Engineers, Arrogance Doesn’t Help!

I'm not arrogant. I'm just better than you

You’re an engineer.  You are smart.  You know it.  And you show it to others in degrading and nasty ways.  Since I started this blog, I have chatted with several people in the comments about how many engineers and highly analytical workers seem to treat non-tech workers as though they have little to no intelligence in technical matters and therefore can be spoken down to.

I implore you, help me fix this impression!

As an engineer, your job is more than merely writing code.  It also entails the more subtle social interaction with your team members to get your product designed correctly, funded, marketed and deployed.  If your project manager doesn’t know much about the technical side of matters, try to help them understand!  Give them a little bit of background as to why some part is taking longer than expected.  By treating them with disregard, you are weakening the image of engineers as well as reducing their desire to know what you’re doing.

This can lead to steamrolling your bosses into getting you to work faster, or even just making unrealistic promises to customers because they don’t have the information they need!  A short time of explanation can actually save you frustration at being pushed around.

Just as they don’t understand your side of the situation, you probably don’t fully understand their side either.  How much knowledge about advertising or selling do they have that could be of use to you in the future?  A mutual exchange of information can lead you both to better levels of understanding, and make you both better members of the team.

Again, I implore you, fix this situation!  Push yourself to move beyond the belief that people can’t figure out what you’re doing and make them understand!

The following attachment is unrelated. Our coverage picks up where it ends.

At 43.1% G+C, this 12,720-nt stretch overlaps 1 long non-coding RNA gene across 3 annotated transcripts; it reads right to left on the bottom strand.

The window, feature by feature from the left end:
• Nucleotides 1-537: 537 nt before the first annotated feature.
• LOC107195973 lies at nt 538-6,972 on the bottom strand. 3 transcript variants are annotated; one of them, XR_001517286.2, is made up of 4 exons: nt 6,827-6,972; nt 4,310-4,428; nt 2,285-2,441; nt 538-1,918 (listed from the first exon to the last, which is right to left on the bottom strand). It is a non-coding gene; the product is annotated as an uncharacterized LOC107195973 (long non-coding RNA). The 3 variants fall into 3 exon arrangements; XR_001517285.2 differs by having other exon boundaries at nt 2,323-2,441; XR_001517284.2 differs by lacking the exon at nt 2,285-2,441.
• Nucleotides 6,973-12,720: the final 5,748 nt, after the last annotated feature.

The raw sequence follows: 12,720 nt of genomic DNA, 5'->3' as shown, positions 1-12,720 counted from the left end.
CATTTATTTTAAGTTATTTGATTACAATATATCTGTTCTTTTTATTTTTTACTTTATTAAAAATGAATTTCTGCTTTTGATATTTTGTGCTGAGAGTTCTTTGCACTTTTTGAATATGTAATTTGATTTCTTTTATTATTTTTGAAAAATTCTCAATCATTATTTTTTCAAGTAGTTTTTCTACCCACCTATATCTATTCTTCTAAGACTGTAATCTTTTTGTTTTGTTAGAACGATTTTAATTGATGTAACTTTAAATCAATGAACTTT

Why do you think engineers tend to disregard ignorance, rather then reduce it?  What options are there for those non-technical people who need help?  Let’s discuss in the comments!

 

Posted in Uncategorized
  • What if an engineer either doesn’t know, realize, or does not believe that they are being arrogant or condescending?

    • Christian Fey

      Great question G. I think the answer lies predominantly in the idea that you should know who you are, and how you behave towards others. There are good indicators: your coworkers avoid you, are anxious around you, or generally try to interact with you as little as possible. If you’re in doubt, ask a few people. Not just one (usually you have at least one friend at work who’ll tell you that you’re awesome…), but as many as you can muster to hear from. If the consensus is overwhelmingly positive, likelihood is you’re not, but if there is hesitation before people give you a wishy-washy response (so as to not hurt your feelings), that says something. Perhaps follow-up with something like, “Would you describe me as arrogant?” and if the answer is “kinda” or worse, then ask, “What behaviors do I exhibit that lead you to think that?”

      Without asking you’ll never know, because most people don’t go out of their way to inform you of such a character flaw.